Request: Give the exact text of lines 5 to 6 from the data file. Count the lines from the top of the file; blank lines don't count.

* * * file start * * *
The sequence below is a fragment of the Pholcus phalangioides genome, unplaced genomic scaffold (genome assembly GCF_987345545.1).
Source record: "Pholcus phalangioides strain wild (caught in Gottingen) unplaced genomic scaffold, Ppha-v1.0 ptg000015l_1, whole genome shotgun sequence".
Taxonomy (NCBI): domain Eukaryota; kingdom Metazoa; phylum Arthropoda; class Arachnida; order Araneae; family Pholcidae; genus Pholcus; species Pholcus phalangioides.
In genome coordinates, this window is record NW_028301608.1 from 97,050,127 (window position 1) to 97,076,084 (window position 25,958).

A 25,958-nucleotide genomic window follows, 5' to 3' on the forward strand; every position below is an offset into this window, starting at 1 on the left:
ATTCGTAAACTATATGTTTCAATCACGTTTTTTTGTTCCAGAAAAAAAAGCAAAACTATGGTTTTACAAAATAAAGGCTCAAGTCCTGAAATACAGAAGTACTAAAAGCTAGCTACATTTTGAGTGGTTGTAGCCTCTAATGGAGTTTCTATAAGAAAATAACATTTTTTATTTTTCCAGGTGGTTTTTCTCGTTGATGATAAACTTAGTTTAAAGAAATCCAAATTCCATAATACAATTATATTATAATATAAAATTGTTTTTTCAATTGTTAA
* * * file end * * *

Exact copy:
A 25,958-nucleotide genomic window follows, 5' to 3' on the forward strand; every position below is an offset into this window, starting at 1 on the left:
ATTCGTAAACTATATGTTTCAATCACGTTTTTTTGTTCCAGAAAAAAAAGCAAAACTATGGTTTTACAAAATAAAGGCTCAAGTCCTGAAATACAGAAGTACTAAAAGCTAGCTACATTTTGAGTGGTTGTAGCCTCTAATGGAGTTTCTATAAGAAAATAACATTTTTTATTTTTCCAGGTGGTTTTTCTCGTTGATGATAAACTTAGTTTAAAGAAATCCAAATTCCATAATACAATTATATTATAATATAAAATTGTTTTTTCAATTGTTAA